Just a handful of people took part in an underwear protest on Wednesday in Midtown, the third rally in the wake of the Atlanta Police Department’s raid of the Eagle six weeks ago.

imageBut Robert Kelley, an Eagle co-owner, says that despite the low turnout, the protest helps keep attention focused on the raid.

“We’re trying to keep everybody thinking about it instead of going, oh well, it’s been over a month and nobody cares anymore,” Kelley said at the protest.

Crowds have dropped at the Eagle since the raid, an impact that’s taking its toll on the long-standing gay bar, Kelley said.

“We’re getting a lot of support, don’t get me wrong, but the support needs to also be come in and buy a drink. Come in and support the employees. We have employees right now that are having their gas and electricity cut off because they can’t pay their bills because nobody is coming in and buying a drink. It is affecting long-term the Eagle, not just the community, but the Eagle,” he said.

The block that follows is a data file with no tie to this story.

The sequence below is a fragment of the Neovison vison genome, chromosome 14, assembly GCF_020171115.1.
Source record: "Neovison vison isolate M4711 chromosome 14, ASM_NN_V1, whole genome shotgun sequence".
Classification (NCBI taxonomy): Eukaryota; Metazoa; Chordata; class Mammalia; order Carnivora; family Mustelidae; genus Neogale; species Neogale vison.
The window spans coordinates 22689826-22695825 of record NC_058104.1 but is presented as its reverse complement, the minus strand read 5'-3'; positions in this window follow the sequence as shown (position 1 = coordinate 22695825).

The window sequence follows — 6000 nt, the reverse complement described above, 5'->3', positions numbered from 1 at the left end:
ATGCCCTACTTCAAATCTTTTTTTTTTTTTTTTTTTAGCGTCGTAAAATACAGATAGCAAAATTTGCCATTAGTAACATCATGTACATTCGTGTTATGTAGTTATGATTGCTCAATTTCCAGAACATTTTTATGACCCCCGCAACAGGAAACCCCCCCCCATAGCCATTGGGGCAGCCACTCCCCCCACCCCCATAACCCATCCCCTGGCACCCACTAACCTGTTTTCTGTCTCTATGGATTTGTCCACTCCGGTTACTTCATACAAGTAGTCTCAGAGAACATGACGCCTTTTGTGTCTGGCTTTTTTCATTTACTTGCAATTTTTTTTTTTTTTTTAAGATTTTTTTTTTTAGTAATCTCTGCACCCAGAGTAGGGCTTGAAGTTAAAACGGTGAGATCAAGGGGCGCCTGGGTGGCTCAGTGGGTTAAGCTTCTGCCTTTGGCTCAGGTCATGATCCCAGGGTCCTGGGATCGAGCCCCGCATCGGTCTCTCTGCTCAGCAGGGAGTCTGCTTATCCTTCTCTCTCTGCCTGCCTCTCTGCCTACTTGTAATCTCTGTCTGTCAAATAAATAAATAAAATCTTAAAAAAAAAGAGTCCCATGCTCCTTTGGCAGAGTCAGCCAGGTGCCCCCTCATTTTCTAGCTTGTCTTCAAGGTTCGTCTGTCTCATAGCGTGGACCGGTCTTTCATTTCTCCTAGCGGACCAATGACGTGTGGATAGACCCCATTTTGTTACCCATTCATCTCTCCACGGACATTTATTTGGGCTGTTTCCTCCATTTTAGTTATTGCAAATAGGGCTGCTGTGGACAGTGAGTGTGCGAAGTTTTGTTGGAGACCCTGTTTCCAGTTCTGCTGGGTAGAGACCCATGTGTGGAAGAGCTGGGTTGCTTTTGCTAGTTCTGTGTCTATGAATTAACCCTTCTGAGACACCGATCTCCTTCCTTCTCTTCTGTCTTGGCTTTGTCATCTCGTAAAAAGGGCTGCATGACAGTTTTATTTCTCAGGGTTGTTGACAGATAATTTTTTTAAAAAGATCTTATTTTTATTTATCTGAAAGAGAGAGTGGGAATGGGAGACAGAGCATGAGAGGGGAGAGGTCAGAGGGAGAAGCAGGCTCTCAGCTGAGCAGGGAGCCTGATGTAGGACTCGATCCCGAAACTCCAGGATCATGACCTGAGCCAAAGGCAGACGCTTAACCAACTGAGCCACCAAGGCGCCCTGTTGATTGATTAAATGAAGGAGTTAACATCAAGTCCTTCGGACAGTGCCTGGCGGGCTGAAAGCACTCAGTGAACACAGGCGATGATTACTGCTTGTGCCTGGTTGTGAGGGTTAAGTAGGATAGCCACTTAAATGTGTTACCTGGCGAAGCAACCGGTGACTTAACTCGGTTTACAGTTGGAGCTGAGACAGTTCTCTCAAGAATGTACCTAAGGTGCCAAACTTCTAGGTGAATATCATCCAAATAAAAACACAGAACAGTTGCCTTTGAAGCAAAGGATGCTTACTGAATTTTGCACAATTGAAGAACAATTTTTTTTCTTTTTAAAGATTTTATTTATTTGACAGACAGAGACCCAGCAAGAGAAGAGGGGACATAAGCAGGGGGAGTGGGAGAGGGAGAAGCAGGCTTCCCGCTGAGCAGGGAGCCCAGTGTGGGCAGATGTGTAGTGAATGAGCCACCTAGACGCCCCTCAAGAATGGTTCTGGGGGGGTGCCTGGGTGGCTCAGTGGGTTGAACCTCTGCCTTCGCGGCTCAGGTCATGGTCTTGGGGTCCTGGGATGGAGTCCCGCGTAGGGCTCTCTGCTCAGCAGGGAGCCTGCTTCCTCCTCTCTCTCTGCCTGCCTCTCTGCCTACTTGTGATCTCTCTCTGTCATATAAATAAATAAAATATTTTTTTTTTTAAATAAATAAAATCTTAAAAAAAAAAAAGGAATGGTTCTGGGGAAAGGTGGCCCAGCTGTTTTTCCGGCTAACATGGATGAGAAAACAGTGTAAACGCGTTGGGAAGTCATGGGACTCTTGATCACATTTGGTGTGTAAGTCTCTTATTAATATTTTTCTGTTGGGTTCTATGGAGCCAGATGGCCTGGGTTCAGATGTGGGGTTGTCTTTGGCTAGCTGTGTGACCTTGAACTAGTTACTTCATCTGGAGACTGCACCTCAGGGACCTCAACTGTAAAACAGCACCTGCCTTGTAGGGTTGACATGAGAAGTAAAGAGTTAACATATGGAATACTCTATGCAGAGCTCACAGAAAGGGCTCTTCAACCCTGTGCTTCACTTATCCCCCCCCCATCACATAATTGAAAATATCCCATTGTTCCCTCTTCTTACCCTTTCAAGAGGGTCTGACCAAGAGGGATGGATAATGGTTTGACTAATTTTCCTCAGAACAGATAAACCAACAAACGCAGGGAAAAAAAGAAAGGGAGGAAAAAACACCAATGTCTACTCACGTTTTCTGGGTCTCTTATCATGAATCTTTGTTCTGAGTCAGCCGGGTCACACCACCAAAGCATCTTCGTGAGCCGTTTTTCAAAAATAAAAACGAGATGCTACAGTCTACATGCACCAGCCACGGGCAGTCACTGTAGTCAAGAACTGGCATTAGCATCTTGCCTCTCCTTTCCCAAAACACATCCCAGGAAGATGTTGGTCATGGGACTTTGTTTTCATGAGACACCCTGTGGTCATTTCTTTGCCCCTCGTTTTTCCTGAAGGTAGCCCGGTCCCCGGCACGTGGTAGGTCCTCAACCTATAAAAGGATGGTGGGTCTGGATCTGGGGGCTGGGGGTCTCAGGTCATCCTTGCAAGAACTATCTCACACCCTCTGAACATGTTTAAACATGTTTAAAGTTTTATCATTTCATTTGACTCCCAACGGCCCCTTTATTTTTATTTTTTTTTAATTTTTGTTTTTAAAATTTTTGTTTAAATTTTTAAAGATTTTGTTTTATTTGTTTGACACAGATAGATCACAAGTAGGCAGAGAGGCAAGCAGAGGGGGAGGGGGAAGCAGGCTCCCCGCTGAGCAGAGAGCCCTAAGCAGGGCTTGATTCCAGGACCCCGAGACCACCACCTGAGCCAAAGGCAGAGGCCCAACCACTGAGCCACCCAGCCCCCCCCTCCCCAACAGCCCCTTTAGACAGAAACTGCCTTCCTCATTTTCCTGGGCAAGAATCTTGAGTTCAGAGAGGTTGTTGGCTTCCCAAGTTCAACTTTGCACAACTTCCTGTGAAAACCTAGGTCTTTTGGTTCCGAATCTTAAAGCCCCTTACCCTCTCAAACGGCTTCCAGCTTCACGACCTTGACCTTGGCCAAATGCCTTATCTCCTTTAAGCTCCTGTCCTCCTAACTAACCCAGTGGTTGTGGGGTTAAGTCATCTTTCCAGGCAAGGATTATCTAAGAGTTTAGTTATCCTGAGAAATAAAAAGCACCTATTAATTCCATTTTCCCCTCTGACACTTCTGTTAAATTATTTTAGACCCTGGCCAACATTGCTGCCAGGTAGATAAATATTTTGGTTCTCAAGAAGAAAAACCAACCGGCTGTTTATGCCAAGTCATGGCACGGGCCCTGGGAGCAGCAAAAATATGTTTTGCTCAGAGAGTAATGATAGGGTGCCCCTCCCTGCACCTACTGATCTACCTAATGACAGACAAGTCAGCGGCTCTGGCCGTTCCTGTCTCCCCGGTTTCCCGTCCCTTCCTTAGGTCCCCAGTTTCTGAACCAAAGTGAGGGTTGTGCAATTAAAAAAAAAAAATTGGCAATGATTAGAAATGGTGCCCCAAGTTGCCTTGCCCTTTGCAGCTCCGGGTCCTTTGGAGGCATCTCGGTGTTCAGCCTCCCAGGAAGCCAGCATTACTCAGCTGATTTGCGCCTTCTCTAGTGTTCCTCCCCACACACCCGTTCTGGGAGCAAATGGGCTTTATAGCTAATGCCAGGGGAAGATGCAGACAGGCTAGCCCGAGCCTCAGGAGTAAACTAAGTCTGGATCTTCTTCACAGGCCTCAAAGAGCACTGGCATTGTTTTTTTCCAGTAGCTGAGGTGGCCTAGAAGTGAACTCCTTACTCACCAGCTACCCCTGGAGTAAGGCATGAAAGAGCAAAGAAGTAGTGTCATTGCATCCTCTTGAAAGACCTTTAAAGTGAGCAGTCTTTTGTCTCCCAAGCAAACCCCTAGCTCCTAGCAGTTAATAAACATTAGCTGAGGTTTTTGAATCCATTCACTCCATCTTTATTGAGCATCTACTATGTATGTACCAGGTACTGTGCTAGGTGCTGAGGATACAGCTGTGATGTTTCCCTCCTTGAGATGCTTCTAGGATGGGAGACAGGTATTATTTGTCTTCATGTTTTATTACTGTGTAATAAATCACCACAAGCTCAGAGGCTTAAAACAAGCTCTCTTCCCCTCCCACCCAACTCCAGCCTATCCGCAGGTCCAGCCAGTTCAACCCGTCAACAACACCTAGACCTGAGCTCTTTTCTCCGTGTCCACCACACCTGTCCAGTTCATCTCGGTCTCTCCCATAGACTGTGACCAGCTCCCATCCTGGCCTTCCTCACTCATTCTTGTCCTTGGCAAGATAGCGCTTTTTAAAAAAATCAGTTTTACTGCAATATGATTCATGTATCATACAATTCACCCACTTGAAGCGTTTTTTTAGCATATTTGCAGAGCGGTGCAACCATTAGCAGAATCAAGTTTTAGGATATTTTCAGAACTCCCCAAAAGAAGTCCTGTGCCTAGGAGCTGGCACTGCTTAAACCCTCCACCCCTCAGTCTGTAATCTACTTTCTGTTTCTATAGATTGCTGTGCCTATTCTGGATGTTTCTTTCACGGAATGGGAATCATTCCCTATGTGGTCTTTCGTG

imageThe raid resulted in eight arrests, two protests, calls from elected officials and political candidates for an investigation into police tactics, a public forum with police and LGBT activists and a public flap over grand marshals for the upcoming Pride parade.

On Wednesday, less than a dozen protestors carried signs and walked the intersection of 10th Street and Piedmont Avenue during rush hour. Some wore boxers or less over their jeans to protest the raid and recall the Eagle’s popular Thursday Underwear Nights. The bar was raided on a Thursday night and dancers in their underwear were arrested.

imageAttorney Daniel Grossman, who attended the protest, has joined with the Eagle to launch a website about the raid. The site asks for patrons at the Eagle during the raid to come forward to join possible legal against the city and provides instructions on how to file a complaint against the police department.

The Atlanta Bucks Rugby Football Club, a long-time supporter of the Eagle, is hosting an appreciation night at the bar on Friday beginning at 11 p.m.

View the Project Q Atlanta photo album from the protest or read our full coverage of the raid and its aftermath.